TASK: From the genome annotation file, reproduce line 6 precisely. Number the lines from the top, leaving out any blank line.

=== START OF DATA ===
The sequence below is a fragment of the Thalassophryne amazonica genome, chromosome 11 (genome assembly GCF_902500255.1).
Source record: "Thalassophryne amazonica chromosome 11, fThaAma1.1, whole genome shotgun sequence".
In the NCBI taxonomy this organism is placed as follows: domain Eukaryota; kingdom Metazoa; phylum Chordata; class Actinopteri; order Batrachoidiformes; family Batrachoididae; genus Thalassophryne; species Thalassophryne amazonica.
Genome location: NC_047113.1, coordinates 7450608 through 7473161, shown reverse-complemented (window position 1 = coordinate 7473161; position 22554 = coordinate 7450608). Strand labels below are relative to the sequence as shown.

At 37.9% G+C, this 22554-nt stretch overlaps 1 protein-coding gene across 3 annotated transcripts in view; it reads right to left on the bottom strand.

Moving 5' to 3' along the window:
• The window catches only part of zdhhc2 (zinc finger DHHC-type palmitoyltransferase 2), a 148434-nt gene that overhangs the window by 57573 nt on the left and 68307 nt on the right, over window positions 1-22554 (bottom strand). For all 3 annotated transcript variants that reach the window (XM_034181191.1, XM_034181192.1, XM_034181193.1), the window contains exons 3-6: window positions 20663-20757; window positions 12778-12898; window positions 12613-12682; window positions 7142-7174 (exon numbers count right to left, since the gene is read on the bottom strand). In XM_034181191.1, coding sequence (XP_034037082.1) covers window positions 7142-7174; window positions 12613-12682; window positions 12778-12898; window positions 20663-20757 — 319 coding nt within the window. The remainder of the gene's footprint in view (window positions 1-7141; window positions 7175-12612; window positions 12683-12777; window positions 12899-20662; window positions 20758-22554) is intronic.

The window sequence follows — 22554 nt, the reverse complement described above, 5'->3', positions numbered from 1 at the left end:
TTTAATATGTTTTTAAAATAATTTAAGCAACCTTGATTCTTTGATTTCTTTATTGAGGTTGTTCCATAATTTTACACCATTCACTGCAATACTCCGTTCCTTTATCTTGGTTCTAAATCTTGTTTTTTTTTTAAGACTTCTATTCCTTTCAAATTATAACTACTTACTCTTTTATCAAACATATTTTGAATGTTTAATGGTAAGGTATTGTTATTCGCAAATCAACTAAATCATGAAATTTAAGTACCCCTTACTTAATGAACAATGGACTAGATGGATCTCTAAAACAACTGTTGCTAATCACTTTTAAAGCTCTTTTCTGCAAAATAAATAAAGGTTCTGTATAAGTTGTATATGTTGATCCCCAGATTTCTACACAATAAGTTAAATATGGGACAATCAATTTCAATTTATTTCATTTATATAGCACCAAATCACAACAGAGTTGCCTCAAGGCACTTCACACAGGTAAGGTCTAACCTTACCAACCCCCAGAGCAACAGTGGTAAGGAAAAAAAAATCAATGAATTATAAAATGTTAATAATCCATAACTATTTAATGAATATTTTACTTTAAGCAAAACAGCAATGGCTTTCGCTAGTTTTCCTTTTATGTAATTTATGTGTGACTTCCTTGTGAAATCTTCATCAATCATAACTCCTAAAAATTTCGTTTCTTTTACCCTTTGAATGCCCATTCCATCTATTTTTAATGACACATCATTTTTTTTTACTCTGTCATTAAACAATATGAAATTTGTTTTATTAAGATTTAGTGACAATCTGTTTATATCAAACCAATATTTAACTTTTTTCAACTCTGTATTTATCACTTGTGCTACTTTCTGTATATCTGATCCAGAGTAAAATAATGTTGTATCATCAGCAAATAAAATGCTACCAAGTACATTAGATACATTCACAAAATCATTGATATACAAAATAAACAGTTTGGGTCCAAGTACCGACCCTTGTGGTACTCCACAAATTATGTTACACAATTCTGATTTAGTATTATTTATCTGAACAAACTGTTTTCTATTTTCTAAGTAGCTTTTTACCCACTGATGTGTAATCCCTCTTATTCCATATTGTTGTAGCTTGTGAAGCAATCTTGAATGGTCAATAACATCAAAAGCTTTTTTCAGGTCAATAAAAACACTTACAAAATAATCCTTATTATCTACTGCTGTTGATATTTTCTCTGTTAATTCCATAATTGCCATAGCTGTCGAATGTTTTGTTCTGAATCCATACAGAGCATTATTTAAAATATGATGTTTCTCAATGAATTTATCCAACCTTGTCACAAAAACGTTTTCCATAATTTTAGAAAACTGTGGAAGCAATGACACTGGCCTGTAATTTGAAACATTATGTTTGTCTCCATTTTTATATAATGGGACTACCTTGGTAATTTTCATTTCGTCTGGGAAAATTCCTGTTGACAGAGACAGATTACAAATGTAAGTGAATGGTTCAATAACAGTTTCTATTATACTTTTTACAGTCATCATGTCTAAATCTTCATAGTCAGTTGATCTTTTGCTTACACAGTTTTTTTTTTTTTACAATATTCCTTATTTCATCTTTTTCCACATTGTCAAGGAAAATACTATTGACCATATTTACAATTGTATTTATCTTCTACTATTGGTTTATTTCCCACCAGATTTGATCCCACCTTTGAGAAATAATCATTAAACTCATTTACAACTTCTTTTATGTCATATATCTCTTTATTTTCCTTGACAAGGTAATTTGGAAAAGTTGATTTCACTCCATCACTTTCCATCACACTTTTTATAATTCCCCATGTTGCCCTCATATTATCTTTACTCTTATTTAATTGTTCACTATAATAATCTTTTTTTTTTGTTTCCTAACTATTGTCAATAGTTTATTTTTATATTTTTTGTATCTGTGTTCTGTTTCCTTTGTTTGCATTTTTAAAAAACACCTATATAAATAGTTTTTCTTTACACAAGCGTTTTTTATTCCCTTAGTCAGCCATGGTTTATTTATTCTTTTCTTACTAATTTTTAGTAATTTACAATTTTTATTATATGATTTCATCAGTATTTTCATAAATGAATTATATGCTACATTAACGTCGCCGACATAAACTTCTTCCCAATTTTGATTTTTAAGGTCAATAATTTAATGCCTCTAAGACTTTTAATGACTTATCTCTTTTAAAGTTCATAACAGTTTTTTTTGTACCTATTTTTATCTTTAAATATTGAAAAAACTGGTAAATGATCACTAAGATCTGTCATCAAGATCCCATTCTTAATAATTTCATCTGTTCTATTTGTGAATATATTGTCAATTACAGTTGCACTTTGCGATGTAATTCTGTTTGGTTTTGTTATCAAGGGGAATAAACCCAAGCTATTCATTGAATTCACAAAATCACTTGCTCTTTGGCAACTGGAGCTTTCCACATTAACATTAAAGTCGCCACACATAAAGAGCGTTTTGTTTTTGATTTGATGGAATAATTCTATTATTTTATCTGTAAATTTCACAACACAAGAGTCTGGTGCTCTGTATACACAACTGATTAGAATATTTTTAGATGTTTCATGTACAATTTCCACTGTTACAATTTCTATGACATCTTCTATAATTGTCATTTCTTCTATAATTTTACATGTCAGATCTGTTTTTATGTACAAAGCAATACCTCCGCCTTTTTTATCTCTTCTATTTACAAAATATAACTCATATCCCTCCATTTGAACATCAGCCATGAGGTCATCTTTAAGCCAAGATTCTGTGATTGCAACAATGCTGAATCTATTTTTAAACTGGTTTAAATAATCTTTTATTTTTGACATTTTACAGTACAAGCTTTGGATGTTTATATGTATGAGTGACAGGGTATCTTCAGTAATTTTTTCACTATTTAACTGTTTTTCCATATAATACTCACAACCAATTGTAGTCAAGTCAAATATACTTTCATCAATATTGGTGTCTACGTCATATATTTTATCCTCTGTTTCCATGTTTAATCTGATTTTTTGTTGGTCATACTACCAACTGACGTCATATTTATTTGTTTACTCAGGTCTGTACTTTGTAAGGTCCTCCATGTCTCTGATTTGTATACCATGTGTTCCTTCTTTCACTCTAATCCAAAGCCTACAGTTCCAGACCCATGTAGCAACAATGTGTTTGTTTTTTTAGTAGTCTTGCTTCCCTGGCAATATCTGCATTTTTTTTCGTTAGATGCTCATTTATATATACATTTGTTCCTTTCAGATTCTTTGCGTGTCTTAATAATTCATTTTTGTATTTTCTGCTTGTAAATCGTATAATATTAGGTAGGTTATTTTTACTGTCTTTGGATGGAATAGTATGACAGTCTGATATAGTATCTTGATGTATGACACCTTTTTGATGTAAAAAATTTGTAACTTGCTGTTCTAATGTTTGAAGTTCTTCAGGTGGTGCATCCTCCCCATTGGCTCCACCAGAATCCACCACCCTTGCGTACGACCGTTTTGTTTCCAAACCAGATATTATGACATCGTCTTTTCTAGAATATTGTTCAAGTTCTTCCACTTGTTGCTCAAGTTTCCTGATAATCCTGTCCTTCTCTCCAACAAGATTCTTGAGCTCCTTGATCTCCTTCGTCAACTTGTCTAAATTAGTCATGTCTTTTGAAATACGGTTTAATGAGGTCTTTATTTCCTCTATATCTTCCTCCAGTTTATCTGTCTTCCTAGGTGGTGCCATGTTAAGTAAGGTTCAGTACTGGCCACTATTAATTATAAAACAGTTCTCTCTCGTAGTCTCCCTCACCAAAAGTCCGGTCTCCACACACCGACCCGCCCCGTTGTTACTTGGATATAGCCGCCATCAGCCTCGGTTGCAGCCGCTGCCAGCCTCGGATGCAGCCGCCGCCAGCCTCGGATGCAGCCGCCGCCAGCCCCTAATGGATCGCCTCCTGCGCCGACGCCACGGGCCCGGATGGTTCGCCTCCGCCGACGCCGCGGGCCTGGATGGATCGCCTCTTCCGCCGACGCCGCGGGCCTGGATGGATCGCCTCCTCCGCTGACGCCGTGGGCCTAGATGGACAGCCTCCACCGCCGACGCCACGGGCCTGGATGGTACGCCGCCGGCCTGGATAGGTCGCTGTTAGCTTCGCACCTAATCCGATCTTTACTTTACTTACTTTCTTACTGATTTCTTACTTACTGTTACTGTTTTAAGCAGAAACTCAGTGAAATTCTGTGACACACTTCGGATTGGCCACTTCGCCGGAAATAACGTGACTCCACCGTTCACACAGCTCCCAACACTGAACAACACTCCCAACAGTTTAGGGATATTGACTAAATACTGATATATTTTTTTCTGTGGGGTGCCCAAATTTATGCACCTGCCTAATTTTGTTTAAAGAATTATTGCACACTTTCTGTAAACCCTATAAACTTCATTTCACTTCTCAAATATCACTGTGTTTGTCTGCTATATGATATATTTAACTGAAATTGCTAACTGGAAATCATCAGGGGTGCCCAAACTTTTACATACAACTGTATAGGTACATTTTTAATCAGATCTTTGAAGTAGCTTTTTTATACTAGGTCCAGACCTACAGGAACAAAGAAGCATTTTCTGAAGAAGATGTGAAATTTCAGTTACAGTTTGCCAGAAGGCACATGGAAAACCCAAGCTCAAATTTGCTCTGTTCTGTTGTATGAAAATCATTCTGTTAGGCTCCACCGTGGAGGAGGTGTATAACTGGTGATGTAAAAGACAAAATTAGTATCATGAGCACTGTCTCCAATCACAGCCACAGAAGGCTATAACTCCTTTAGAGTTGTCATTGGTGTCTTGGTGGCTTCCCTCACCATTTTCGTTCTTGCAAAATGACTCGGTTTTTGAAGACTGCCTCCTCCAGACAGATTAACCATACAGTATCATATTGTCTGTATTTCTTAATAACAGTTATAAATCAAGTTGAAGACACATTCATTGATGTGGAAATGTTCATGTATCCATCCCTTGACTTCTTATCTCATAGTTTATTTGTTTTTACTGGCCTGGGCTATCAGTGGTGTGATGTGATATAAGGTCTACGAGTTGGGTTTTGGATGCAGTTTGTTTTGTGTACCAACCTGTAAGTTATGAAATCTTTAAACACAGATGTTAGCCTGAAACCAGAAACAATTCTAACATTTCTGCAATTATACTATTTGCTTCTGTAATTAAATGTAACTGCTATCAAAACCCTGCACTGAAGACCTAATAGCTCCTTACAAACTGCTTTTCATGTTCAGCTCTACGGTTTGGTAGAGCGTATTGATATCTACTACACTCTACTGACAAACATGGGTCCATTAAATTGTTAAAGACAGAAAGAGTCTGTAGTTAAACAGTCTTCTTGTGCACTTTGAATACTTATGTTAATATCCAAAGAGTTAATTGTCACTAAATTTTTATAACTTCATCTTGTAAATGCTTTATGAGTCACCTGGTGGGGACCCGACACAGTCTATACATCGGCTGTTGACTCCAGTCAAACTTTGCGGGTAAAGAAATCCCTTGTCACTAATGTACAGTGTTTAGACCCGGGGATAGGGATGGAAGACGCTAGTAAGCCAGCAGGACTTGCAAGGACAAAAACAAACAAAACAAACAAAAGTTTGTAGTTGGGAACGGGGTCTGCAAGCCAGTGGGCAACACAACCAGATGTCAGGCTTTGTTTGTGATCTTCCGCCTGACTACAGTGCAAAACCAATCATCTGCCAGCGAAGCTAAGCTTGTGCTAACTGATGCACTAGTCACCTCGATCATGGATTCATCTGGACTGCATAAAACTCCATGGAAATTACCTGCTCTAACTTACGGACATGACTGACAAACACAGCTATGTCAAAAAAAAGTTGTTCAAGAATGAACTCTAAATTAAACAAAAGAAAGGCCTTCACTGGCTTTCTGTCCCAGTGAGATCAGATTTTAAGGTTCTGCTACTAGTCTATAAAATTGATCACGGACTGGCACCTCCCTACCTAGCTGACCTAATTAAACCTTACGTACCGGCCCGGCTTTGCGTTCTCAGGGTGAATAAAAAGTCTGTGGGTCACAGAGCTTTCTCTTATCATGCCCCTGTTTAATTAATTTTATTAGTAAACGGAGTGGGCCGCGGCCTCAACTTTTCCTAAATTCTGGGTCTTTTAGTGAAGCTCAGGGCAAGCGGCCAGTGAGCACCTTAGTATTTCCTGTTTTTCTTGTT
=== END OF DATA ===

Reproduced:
Moving 5' to 3' along the window: